Support Organization for Trisomy 18, 13, and Related Disorders

2982 S. Union Street

Rochester, NY 14624-1926

Fax: (585)594-1957

Tel: (800)716-7638

Email: barbv@trisomy.org

Internet: http://www.trisomy.org



March of Dimes Birth Defects Foundation

1275 Mamaroneck Avenue

White Plains, NY 10605

Tel: (914)997-4488

Fax: (914)997-4763

Tel: (888)663-4637

Email: Askus@marchofdimes.com

Internet: http://www.marchofdimes.com



The Arc

1825 K Street NW, Suite 1200

Washington, DC 20006

Tel: (202)534-3700

Fax: (202)534-3731

Tel: (800)433-5255

TDD: (817)277-0553

Email: info@thearc.org

Internet: http://www.thearc.org



AmeriFace

P.O. Box 751112

Limekiln, PA 19535

USA

Tel: (702)769-9264

Fax: (702)341-5351

Tel: (888)486-1209

Email: info@ameriface.org

Internet: http://www.ameriface.org



Chromosome Disorder Outreach, Inc.

P.O. Box 724

Boca Raton, FL 33429-0724

USA

Tel: (561)395-4252

Fax: (561)395-4252

Email: info@chromodisorder.org

Internet: http://www.chromodisorder.org/CDO/



American Heart Association

7272 Greenville Avenue

Dallas, TX 75231

Tel: (214)784-7212

Fax: (214)784-1307

Tel: (800)242-8721

Email: Review.personal.info@heart.org

Internet: http://www.heart.org



UNIQUE - Rare Chromosome Disorder Support Group

P.O. Box 2189

Caterham

Surrey, CR3 5GN

United Kingdom

Tel: 4401883330766

Fax: 4401883330766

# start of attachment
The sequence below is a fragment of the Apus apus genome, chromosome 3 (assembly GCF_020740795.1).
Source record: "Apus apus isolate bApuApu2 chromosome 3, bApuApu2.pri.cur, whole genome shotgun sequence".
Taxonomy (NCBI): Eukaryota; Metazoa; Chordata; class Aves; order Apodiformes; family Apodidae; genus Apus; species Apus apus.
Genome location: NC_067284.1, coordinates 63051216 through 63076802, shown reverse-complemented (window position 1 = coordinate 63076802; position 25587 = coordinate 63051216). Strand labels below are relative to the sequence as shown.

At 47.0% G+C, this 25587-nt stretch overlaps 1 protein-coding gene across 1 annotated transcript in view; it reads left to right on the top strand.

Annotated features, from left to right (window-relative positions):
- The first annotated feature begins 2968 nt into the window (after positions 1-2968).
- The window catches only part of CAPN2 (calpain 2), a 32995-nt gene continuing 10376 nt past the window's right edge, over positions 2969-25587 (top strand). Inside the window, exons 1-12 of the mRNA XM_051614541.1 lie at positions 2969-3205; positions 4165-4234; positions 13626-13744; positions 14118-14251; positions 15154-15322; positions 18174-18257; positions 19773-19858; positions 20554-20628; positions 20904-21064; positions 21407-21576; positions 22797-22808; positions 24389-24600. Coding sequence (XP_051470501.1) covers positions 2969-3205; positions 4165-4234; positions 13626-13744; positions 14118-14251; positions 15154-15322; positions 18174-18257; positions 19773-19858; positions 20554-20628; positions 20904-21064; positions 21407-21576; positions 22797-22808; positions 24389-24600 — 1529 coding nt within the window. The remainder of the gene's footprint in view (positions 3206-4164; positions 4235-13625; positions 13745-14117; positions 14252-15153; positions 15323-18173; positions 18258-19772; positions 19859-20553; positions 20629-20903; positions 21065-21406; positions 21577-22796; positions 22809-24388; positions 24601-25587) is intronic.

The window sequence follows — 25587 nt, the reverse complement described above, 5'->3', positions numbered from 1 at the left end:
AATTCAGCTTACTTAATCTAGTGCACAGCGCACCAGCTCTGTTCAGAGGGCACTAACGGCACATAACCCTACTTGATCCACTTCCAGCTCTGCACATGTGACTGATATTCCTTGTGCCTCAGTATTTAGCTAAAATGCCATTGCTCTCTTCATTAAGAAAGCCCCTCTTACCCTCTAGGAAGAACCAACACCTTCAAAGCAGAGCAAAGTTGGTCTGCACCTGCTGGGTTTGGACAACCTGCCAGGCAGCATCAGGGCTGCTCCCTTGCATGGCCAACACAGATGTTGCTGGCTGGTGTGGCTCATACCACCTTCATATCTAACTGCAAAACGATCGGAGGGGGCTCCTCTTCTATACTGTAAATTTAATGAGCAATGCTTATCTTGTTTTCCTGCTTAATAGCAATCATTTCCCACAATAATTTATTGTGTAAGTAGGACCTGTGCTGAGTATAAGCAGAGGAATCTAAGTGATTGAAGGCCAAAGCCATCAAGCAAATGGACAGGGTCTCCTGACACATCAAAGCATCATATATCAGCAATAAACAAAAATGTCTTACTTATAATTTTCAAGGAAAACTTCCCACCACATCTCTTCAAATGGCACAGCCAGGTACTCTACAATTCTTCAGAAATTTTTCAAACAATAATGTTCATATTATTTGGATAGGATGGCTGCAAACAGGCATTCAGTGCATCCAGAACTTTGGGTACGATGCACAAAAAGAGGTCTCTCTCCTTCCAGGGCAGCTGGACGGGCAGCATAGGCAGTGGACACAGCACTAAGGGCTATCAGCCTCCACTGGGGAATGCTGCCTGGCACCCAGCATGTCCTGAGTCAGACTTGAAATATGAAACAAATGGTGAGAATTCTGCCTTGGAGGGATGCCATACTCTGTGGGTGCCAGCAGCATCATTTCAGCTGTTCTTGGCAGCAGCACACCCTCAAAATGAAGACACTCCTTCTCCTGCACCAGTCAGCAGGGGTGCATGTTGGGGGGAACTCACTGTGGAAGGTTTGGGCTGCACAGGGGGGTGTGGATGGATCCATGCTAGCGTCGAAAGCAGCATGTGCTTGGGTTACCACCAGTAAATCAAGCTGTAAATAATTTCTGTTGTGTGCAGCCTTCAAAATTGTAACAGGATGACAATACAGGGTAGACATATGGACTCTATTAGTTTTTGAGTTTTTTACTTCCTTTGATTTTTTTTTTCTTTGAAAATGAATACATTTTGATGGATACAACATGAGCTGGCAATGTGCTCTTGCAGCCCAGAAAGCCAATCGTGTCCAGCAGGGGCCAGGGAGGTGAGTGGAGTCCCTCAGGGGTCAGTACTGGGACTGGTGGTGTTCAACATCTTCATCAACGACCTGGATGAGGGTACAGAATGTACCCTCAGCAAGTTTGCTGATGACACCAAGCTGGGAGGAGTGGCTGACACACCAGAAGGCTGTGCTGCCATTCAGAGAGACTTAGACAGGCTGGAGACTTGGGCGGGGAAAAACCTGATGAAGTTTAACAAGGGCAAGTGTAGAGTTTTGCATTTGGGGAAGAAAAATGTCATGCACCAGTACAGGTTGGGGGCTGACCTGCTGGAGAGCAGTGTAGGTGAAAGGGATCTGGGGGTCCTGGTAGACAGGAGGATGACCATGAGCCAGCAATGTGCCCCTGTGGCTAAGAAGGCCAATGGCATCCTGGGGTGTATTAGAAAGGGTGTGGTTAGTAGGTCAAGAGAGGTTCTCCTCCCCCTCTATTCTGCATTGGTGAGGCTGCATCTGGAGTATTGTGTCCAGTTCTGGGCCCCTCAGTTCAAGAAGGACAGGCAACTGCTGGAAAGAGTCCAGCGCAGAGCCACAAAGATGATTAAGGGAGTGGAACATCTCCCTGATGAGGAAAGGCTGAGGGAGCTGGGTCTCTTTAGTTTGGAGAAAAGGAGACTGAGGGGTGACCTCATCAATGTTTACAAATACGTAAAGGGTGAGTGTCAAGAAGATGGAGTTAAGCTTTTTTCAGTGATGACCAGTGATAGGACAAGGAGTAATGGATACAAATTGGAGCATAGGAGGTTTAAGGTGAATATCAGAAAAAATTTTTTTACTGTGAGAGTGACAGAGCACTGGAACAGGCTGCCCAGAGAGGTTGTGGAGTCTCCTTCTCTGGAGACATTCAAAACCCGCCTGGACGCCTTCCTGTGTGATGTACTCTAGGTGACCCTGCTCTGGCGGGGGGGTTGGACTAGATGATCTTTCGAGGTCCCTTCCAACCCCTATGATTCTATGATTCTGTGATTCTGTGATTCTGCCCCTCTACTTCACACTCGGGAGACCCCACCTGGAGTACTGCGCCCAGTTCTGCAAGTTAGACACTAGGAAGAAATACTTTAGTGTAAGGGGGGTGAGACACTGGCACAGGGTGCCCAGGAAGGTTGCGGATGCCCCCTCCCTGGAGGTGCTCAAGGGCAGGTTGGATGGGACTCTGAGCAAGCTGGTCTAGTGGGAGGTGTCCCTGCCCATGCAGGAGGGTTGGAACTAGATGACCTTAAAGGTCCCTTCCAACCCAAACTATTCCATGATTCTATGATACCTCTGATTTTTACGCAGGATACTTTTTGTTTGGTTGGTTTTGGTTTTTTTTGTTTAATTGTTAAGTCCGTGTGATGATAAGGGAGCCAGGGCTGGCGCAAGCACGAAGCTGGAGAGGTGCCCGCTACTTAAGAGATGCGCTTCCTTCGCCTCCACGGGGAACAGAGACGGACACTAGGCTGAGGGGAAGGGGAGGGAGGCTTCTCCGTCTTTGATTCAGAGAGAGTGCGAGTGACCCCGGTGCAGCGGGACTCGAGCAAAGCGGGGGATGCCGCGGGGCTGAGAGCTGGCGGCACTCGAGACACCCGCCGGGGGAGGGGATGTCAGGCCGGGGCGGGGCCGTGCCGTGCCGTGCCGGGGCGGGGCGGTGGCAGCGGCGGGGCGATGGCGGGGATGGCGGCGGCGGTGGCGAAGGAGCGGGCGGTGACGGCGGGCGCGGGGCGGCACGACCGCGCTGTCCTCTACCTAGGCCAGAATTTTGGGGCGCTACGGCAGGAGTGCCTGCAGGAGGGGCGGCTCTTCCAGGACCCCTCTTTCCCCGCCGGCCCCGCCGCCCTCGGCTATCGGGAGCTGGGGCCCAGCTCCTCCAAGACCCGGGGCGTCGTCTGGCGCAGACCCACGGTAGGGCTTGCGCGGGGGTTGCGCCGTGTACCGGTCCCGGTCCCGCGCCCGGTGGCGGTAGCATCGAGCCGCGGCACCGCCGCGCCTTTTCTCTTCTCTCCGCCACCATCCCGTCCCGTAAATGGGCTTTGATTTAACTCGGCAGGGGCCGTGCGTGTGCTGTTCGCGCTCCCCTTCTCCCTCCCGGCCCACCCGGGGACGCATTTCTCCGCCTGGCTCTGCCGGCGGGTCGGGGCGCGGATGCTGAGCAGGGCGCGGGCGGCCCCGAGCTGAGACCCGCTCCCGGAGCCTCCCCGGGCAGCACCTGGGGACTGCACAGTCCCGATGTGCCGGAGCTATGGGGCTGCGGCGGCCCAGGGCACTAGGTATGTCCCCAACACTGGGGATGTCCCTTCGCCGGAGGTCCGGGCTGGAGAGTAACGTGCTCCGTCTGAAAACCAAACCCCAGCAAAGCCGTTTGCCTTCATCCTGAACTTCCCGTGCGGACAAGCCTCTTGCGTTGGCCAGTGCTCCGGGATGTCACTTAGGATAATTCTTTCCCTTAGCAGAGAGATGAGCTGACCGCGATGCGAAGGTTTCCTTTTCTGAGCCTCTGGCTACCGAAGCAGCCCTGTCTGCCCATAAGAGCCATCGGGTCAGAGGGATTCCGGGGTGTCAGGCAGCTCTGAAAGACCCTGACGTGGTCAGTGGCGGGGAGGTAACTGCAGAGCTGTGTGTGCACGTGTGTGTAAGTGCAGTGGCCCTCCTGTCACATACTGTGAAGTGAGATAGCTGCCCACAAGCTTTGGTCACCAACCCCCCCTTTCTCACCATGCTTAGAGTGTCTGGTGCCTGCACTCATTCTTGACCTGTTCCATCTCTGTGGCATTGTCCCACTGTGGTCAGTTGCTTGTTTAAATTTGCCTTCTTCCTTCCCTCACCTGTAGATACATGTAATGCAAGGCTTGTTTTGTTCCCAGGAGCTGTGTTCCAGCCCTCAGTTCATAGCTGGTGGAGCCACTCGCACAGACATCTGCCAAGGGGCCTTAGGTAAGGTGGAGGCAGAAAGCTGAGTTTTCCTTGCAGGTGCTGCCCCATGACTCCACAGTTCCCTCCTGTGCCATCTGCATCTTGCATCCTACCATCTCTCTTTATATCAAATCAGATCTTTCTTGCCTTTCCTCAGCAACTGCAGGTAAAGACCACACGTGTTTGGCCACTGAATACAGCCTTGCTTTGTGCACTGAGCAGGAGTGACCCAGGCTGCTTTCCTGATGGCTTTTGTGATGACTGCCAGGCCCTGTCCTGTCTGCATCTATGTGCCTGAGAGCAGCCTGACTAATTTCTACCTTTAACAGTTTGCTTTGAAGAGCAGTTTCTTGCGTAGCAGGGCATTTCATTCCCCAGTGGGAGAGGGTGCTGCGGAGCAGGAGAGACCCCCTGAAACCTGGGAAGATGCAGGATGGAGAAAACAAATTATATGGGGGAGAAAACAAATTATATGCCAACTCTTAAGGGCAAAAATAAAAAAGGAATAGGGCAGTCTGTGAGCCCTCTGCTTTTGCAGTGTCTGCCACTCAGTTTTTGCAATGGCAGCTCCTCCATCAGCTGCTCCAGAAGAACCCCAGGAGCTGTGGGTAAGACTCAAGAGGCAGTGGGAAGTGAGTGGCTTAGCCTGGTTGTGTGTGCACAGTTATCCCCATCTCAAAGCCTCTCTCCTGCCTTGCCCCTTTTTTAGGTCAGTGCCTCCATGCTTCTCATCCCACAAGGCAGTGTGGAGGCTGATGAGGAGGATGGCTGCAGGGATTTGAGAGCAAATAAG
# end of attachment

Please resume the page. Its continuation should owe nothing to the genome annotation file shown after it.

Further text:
Email: info@rarechromo.org

Internet: http://www.rarechromo.org



Craniofacial Foundation of America

975 East Third Street

Chattanooga, TN 37403

Tel: (423)778-9176

Fax: (423)778-8172

Tel: (800)418-3223

Email: terry.smyth@erlanger.org

Internet: http://www.craniofacialfoundation.org



European Chromosome 11q Network

Sparkasse Pforzheim D

Wiernsheim, 85421

Germany

Tel: 31317423345

Fax: 31317426980

Email: sandra.disteli@chromosome11.eu

Internet: http://www.chromosome11.eu/



Genetic and Rare Diseases (GARD) Information Center

PO Box 8126

Gaithersburg, MD 20898-8126

Tel: (301)251-4925

Fax: (301)251-4911

Tel: (888)205-2311

TDD: (888)205-3223

Internet: http://rarediseases.info.nih.gov/GARD/



For a Complete Report

This is an abstract of a report from the National Organization for Rare Disorders, Inc.® (NORD). Cigna members can access the complete report by logging into myCigna.com. For non-Cigna members, a copy of the complete report can be obtained for a small fee by visiting the NORD website. The complete report contains additional information including symptoms, causes, affected population, related disorders, standard and investigational treatments (if available), and references from medical literature. For a full-text version of this topic, see http://www.rarediseases.org/search/rdblist.html.